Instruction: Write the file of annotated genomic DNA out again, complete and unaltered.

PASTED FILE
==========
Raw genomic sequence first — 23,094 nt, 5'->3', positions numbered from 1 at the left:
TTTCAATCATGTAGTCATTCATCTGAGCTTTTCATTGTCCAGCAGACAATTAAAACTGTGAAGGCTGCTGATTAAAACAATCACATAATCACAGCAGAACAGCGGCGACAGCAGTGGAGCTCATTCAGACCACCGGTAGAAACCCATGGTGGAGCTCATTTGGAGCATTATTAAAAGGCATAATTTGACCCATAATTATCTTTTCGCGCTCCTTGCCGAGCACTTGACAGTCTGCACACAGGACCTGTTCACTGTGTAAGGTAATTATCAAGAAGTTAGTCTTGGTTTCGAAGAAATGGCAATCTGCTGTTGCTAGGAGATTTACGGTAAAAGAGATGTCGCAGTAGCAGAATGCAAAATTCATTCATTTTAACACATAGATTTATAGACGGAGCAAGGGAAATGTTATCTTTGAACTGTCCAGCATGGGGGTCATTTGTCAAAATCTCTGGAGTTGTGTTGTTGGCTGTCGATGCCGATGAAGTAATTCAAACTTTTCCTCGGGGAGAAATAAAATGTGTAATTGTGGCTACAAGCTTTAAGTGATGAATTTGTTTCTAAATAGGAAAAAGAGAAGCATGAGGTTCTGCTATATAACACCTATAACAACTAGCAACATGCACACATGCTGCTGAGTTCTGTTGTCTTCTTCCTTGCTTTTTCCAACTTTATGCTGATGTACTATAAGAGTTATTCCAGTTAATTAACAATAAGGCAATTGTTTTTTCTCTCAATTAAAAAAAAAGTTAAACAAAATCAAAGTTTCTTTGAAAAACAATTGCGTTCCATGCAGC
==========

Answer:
Raw genomic sequence first — 23,094 nt, 5'->3', positions numbered from 1 at the left:
TTTCAATCATGTAGTCATTCATCTGAGCTTTTCATTGTCCAGCAGACAATTAAAACTGTGAAGGCTGCTGATTAAAACAATCACATAATCACAGCAGAACAGCGGCGACAGCAGTGGAGCTCATTCAGACCACCGGTAGAAACCCATGGTGGAGCTCATTTGGAGCATTATTAAAAGGCATAATTTGACCCATAATTATCTTTTCGCGCTCCTTGCCGAGCACTTGACAGTCTGCACACAGGACCTGTTCACTGTGTAAGGTAATTATCAAGAAGTTAGTCTTGGTTTCGAAGAAATGGCAATCTGCTGTTGCTAGGAGATTTACGGTAAAAGAGATGTCGCAGTAGCAGAATGCAAAATTCATTCATTTTAACACATAGATTTATAGACGGAGCAAGGGAAATGTTATCTTTGAACTGTCCAGCATGGGGGTCATTTGTCAAAATCTCTGGAGTTGTGTTGTTGGCTGTCGATGCCGATGAAGTAATTCAAACTTTTCCTCGGGGAGAAATAAAATGTGTAATTGTGGCTACAAGCTTTAAGTGATGAATTTGTTTCTAAATAGGAAAAAGAGAAGCATGAGGTTCTGCTATATAACACCTATAACAACTAGCAACATGCACACATGCTGCTGAGTTCTGTTGTCTTCTTCCTTGCTTTTTCCAACTTTATGCTGATGTACTATAAGAGTTATTCCAGTTAATTAACAATAAGGCAATTGTTTTTTCTCTCAATTAAAAAAAAAGTTAAACAAAATCAAAGTTTCTTTGAAAAACAATTGCGTTCCATGCAGC